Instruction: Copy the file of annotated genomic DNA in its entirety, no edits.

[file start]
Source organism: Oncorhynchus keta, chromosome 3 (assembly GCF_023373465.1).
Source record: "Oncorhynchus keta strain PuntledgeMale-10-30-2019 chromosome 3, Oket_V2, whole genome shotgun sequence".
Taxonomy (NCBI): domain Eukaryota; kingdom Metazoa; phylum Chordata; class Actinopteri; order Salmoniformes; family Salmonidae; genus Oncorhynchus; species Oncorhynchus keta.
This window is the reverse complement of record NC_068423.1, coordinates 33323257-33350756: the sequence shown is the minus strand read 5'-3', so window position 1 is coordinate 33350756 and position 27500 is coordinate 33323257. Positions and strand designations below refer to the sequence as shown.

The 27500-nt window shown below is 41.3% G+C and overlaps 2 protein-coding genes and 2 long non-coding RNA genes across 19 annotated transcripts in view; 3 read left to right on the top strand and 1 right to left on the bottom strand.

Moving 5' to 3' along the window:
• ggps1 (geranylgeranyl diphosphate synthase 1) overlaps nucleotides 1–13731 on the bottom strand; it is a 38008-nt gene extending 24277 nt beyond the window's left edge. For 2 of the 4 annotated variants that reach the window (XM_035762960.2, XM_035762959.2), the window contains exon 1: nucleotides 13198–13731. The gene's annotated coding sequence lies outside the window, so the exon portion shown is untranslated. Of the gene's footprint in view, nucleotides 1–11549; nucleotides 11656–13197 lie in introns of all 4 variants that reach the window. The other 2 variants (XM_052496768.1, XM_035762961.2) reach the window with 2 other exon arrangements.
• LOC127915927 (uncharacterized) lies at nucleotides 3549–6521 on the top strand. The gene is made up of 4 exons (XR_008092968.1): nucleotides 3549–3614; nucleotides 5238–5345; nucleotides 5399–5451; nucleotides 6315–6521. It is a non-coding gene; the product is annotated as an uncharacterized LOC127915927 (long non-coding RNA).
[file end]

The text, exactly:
Source organism: Oncorhynchus keta, chromosome 3 (assembly GCF_023373465.1).
Source record: "Oncorhynchus keta strain PuntledgeMale-10-30-2019 chromosome 3, Oket_V2, whole genome shotgun sequence".
Taxonomy (NCBI): domain Eukaryota; kingdom Metazoa; phylum Chordata; class Actinopteri; order Salmoniformes; family Salmonidae; genus Oncorhynchus; species Oncorhynchus keta.
This window is the reverse complement of record NC_068423.1, coordinates 33323257-33350756: the sequence shown is the minus strand read 5'-3', so window position 1 is coordinate 33350756 and position 27500 is coordinate 33323257. Positions and strand designations below refer to the sequence as shown.

The 27500-nt window shown below is 41.3% G+C and overlaps 2 protein-coding genes and 2 long non-coding RNA genes across 19 annotated transcripts in view; 3 read left to right on the top strand and 1 right to left on the bottom strand.

Moving 5' to 3' along the window:
• ggps1 (geranylgeranyl diphosphate synthase 1) overlaps nucleotides 1–13731 on the bottom strand; it is a 38008-nt gene extending 24277 nt beyond the window's left edge. For 2 of the 4 annotated variants that reach the window (XM_035762960.2, XM_035762959.2), the window contains exon 1: nucleotides 13198–13731. The gene's annotated coding sequence lies outside the window, so the exon portion shown is untranslated. Of the gene's footprint in view, nucleotides 1–11549; nucleotides 11656–13197 lie in introns of all 4 variants that reach the window. The other 2 variants (XM_052496768.1, XM_035762961.2) reach the window with 2 other exon arrangements.
• LOC127915927 (uncharacterized) lies at nucleotides 3549–6521 on the top strand. The gene is made up of 4 exons (XR_008092968.1): nucleotides 3549–3614; nucleotides 5238–5345; nucleotides 5399–5451; nucleotides 6315–6521. It is a non-coding gene; the product is annotated as an uncharacterized LOC127915927 (long non-coding RNA).